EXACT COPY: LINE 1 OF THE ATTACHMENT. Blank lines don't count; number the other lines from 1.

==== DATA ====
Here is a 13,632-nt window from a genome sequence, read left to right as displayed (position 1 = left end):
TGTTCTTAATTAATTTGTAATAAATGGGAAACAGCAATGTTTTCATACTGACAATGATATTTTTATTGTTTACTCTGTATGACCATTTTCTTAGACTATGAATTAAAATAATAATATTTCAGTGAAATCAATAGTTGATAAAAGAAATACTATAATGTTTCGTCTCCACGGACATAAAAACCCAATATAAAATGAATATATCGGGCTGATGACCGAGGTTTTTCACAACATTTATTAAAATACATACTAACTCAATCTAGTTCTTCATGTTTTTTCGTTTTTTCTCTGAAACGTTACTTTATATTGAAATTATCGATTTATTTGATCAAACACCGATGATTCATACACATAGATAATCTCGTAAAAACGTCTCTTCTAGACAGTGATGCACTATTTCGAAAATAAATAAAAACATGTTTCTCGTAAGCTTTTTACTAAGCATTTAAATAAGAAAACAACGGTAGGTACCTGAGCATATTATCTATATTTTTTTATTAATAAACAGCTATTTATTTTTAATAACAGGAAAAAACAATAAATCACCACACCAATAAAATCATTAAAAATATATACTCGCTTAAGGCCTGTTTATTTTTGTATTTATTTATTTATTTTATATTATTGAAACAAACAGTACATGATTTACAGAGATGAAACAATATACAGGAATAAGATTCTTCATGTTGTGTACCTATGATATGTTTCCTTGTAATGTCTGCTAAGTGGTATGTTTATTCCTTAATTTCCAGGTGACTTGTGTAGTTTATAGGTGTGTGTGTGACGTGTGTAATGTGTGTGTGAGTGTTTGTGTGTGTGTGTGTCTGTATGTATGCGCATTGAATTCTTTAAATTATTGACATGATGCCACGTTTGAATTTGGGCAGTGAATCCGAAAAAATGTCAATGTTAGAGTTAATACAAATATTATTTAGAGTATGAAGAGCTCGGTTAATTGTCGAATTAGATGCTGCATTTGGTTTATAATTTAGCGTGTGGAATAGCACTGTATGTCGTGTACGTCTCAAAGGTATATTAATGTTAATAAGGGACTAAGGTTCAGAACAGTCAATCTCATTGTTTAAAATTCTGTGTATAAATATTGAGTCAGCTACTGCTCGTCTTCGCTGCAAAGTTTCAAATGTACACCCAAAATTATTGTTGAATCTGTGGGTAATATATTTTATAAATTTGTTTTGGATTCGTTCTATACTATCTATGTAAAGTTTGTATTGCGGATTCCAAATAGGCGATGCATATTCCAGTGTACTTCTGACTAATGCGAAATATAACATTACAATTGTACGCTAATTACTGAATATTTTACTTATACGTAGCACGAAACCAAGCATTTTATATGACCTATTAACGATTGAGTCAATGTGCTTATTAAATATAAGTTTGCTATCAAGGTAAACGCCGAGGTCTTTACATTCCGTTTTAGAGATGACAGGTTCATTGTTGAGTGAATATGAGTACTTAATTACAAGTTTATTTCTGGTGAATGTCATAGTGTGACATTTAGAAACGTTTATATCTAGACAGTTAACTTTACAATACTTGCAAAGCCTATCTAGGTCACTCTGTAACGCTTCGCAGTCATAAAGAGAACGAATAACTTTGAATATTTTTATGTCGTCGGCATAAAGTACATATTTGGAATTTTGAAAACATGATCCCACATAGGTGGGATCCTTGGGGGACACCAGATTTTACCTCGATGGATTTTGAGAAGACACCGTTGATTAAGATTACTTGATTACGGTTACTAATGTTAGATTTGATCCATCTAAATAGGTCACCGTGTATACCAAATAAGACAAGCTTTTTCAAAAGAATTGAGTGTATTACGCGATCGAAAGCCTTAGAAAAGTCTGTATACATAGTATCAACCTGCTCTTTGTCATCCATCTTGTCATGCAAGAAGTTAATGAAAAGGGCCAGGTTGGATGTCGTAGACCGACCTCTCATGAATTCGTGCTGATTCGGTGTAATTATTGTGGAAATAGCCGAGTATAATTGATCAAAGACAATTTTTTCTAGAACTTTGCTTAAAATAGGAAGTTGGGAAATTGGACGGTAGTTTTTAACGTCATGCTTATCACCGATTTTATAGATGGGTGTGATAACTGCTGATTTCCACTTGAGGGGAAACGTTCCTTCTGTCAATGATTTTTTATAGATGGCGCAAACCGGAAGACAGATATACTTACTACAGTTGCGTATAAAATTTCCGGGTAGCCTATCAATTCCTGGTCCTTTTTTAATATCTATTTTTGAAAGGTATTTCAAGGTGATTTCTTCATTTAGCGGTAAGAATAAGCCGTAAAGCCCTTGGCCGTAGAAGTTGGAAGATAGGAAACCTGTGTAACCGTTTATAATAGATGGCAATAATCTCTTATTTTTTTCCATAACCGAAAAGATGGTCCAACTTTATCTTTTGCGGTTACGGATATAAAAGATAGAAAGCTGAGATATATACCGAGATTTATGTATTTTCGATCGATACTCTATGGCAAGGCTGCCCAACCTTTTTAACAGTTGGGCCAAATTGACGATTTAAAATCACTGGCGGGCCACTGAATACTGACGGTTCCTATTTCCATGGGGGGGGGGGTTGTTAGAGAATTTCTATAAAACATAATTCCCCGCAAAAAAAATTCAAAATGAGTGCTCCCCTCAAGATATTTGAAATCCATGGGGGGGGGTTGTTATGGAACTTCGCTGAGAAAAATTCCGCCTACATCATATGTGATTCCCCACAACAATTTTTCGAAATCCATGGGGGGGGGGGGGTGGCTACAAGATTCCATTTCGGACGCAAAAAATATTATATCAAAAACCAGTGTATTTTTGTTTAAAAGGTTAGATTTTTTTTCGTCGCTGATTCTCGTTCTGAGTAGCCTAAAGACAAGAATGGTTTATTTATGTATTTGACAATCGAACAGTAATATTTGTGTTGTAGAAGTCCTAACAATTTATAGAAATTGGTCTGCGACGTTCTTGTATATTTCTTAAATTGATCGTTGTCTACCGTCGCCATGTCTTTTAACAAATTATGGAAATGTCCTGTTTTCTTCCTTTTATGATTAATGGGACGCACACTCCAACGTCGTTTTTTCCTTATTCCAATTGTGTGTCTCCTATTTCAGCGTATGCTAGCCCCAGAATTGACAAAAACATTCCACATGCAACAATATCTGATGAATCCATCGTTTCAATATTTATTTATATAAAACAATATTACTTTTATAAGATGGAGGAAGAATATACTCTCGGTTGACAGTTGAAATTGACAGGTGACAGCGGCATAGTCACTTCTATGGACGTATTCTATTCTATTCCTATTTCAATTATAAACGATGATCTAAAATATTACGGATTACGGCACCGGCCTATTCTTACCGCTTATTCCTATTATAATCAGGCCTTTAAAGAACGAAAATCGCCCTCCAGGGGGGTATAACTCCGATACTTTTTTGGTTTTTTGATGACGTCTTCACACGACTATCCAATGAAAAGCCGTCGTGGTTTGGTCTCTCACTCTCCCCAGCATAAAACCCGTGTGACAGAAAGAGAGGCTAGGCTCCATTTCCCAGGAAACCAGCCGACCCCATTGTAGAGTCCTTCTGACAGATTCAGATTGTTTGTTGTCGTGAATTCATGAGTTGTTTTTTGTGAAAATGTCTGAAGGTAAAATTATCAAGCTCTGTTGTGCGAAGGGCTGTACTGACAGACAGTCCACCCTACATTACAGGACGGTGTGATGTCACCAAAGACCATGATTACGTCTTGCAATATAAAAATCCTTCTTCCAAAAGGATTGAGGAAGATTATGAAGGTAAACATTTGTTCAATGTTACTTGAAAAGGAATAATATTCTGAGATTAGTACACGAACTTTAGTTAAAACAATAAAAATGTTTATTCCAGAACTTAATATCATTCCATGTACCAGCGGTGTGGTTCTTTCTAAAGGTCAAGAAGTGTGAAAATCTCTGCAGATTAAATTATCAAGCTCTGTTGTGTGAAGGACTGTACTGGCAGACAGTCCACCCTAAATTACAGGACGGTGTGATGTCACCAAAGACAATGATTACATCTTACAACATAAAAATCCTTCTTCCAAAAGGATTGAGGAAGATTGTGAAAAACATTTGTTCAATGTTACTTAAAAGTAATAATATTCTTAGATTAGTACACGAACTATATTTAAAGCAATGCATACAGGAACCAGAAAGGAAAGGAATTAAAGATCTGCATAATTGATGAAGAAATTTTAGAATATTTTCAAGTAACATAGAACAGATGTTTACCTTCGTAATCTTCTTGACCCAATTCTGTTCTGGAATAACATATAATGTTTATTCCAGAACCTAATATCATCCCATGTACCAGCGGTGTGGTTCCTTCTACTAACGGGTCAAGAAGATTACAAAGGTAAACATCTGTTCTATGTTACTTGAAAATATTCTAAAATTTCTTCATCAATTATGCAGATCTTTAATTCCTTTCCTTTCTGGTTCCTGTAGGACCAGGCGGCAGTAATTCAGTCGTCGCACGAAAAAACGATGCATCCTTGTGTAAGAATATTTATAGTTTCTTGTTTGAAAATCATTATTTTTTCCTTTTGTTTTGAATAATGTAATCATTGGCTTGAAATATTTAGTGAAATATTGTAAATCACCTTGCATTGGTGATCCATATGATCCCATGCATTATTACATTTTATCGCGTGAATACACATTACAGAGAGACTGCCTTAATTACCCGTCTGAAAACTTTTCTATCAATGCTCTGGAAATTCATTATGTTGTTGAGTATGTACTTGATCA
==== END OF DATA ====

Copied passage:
Here is a 13,632-nt window from a genome sequence, read left to right as displayed (position 1 = left end):